Bike Test – Specialized Roubaix


Sitting in the corner of the RCUK office is a very dirty Specialized Roubaix bike. This poor thing has experienced the worst of this winter’s weather – and it shows. In a month’s time the Paris-Roubaix will test the world’s best riders against the toughest road race course imaginable, by the end of it their bikes will look pretty similar to this one, but will the bikes they ride be as comfortable and as suited as this compact frame from the big ‘S’?

Specialized are no strangers to the world of carbon fibre, or for that matter road bikes. They were one of the first companies to make a lugged carbon mountain bike frame (and they were titanium lugs too!) long before Merlin had even thought of mixing materials. OK this was a dabble into the magical black stuff but the stage was set. Although their mountain bikes are now predominantly aluminium they have stuck to Carbon for all of their top end road frames.

Specialized have used a carbon ‘monocoque’ frame. It has similar shape to De Rosa’s King or Merckx’s MXM, albeit different materials and moulding, they use an aluminium head tube and BB insert and the rest of the frame is constructed as a single monocoque form. What’s different with the Roubaix is the geometry. They have incorporated much of the scientific research involving bike fit and made a frame that is ergonomic first and foremost, it just so happens that it looks pretty too.

The current road bike trend for rider fit tends to be; cut the steerer down, keep the spacers to a minimum and your bike looks like it would sit perfectly under any Tour de France rider. You end up with a arse-up-head-down (AUHD) position that’ll have you shouting ‘lumbago’ after half an hour… So have the pros got it wrong? Well not really they are a lot more flexible than us for starters and they also are a certain shape/height/build (usually smaller than you’d think). So generally speaking they can get away with a medium to small sized frame and getting low at the front. Yet some riders are now riding with a 6 inch drop between the saddle and the bars and this cannot be comfortable. Look at how many of them have their controls jacked way back on the bars, just so they can reach them.

Zertz viscoelastic inserts are exclusive to Specialized and are intended to provide added compliance to the rear end and forks. I can’t say that I noticed them work as I rode, especially as the wheels (see below) provided some confusing feedback from the road. Also most of the reaction to them was negative (usually: “what they hell are they then?”)
On a technical level I’m not sure that carbon needs this special attention as it already has excellent road damping qualities, but aesthetically they don’t do it for me.

Geometry is the major shake up on the Roubaix. It is quite subdued compared to most road bikes although a 74° seat angle brings the bike back into the realms of feeling like a racing bike. The long(ish) wheel base and chainstays adds plenty of stability and helps the frame soak up the shock. They have countered the ‘AUHD’ position by extending the headtube and adding a conical shaped spacer under the stem, this makes the upright position easier to attain without flipping the stem which can look really ugly.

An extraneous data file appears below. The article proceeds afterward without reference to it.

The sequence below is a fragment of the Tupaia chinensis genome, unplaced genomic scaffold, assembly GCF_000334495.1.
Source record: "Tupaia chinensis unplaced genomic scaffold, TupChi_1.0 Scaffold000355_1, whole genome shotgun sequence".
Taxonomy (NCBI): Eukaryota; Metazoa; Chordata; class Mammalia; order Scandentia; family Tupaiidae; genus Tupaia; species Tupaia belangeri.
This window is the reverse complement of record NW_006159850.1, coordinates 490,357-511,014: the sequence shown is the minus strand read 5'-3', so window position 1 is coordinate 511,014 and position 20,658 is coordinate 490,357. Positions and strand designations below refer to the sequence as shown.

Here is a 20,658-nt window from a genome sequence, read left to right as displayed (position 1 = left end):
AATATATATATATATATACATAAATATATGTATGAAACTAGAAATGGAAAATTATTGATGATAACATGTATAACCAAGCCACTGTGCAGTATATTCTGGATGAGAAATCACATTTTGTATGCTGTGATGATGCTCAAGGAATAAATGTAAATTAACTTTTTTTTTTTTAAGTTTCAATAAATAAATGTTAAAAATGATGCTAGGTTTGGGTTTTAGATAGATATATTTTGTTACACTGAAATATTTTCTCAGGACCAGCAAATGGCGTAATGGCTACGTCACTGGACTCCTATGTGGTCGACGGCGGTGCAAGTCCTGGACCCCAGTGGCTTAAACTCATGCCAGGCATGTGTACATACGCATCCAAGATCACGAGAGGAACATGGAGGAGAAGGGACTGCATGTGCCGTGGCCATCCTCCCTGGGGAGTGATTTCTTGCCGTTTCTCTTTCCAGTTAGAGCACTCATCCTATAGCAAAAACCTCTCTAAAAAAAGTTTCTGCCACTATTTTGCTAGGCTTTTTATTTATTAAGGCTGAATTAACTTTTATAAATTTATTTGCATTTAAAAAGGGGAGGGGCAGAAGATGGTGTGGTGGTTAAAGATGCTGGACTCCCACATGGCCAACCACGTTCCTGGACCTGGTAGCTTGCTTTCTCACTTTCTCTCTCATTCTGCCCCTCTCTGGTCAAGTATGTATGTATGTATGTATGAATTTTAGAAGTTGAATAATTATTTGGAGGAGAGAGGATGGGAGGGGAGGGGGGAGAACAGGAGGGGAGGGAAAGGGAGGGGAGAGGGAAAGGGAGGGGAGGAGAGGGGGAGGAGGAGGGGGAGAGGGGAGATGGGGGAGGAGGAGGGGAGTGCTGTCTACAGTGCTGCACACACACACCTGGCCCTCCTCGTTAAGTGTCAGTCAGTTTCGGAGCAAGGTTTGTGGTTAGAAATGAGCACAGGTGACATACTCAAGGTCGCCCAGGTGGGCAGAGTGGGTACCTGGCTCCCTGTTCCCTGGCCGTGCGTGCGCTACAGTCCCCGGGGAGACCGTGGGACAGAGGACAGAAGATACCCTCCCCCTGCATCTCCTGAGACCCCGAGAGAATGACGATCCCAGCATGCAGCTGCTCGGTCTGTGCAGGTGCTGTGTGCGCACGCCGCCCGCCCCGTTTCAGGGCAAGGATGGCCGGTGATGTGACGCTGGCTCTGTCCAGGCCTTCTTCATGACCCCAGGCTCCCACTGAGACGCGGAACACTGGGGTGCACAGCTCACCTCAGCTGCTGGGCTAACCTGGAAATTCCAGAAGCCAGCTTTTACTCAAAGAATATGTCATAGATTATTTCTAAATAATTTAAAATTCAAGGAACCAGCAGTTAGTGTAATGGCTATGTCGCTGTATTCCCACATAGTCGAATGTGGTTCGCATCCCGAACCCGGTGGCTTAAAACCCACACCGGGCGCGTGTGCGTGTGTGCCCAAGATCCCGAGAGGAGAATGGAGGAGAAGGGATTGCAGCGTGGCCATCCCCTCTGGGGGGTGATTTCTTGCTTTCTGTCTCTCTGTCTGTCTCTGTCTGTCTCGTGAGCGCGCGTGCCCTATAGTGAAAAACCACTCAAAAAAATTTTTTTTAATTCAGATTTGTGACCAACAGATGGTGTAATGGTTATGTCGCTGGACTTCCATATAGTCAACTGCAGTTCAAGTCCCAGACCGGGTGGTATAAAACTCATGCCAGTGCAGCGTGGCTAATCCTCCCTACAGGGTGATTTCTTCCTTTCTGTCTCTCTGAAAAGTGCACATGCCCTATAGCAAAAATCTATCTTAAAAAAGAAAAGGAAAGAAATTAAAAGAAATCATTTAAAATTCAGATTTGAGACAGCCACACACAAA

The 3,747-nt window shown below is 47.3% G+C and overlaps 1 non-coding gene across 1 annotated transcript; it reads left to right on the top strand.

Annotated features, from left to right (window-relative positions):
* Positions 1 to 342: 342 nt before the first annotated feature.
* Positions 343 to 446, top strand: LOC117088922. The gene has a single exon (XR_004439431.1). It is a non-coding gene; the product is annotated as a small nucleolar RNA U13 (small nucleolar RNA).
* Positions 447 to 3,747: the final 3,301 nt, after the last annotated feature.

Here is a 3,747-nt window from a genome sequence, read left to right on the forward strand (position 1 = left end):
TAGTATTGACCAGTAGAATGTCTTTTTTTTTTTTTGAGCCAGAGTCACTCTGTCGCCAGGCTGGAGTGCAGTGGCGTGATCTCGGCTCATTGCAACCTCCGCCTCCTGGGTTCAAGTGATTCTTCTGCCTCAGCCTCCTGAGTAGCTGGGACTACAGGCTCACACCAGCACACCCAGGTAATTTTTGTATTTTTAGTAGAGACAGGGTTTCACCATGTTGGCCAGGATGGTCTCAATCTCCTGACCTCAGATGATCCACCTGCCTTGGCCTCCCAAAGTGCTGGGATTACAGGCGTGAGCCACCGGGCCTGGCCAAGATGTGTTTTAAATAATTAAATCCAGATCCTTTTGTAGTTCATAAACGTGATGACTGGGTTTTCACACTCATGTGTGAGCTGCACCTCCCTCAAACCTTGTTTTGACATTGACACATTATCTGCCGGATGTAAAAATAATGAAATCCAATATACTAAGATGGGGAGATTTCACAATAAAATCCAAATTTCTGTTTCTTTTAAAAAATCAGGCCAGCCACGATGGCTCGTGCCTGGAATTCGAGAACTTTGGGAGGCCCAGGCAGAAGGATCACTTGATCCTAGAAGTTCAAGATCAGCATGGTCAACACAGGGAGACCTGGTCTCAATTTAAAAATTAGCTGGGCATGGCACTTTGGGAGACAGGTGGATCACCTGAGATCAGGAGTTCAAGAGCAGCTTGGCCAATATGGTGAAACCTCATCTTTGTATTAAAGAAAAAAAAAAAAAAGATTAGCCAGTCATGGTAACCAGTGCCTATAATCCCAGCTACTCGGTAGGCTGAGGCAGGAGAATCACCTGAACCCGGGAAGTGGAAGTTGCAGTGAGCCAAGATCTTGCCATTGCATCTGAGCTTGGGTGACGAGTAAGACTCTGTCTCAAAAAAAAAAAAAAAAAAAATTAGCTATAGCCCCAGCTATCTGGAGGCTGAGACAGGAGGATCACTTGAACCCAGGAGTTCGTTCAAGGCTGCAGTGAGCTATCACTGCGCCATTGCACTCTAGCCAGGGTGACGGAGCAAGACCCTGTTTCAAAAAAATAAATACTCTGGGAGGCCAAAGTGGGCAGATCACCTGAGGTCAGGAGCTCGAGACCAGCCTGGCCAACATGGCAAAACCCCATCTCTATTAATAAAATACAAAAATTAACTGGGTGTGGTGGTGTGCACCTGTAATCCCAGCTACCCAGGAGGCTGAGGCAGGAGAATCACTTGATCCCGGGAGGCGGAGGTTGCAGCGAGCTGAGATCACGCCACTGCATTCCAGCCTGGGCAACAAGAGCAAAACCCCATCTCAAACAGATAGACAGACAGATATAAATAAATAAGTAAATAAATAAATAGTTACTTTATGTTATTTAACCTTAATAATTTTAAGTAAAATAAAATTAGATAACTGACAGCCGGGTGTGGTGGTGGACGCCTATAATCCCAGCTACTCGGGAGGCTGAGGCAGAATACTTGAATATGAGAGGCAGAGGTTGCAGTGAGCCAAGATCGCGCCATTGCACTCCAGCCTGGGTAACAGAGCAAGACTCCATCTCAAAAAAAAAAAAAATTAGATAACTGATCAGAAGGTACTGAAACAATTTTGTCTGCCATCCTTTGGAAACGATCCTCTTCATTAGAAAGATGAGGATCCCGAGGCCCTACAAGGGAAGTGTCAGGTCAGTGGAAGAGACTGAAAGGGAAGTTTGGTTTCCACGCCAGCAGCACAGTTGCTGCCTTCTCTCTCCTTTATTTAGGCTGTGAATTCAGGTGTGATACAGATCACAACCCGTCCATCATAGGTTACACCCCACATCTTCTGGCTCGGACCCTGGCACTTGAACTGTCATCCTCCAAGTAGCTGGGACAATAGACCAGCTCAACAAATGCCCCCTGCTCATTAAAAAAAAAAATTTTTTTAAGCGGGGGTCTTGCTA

The wishbone rear end and shaped tubes are attractive and the frame is a refreshing change from the many over-done and over-shaped carbon frames available.

Front end
The 49cm rake on the F.A.C.T. (Functional Advanced Composite Technology) fork is pretty relaxed too, combined with a 72° head angle it’s an easy bike to steer and this is welcome on a small compact frame, you get none of that twitchy acceleration or vulnerable feeling because of the tight clearance between your toes and the front wheel as you steer. However on the downside it can be a bit sluggish at slower speeds.

Somebody needs to tell the wheel designers that removing most of the spokes from a wheel means that you will need to either a) make the rim stronger or b) make the spokes stronger – preferably both. Specialized have specced the flash-looking Alex A-Class ALX295 on their Roubaix bikes, sadly they have neither of the wheel prerequisites.

Radially (up/down) they are aggressive and harsh and laterally (side to side) they are so mushy you have to let the brakes off to prevent the pads rubbing when you crank the bike out of the saddle. Take a look at the weedy front hub and it’ll explain more of the flex. Wheels need to be strong and taught first and lightweight second, these were simply neither one thing or the other.

The only saving grace for the wheel department are the tyres. Specialized began their business making tyres and the Specialized All Conditions Pro tyres are the best they’ve produced since the Turbo tyre some twenty plus years ago. Grippy in the wet and fast rolling, they also kept the thorns and glass at bay during some rotten weather in the test period.

My advice would be to upgrade the wheels at the earliest opportunity, they simply don’t live up to this otherwise excellent bike. I just don’t know why they didn’t go for a complete 105 group and a better set of wheels? It would be a far more sensible option – to meet the price point and keep the bike riding as it should.

Out on the road – The Ride
A perfectly fitting bike straight out of the box is a rare occasion and something worth celebrating. This bike could have been made for me. A little tweaking of the stem shim and changing around of the saddle and it was spot on.

Then the disappointing bit, the Alex wheels flexed like a plate of spaghetti. But I wanted to give the Roubaix a fair crack, so I changed the wheels to a (similar priced?) set of Shimano 550s. The transformation was heart warming and the bike leapt into life.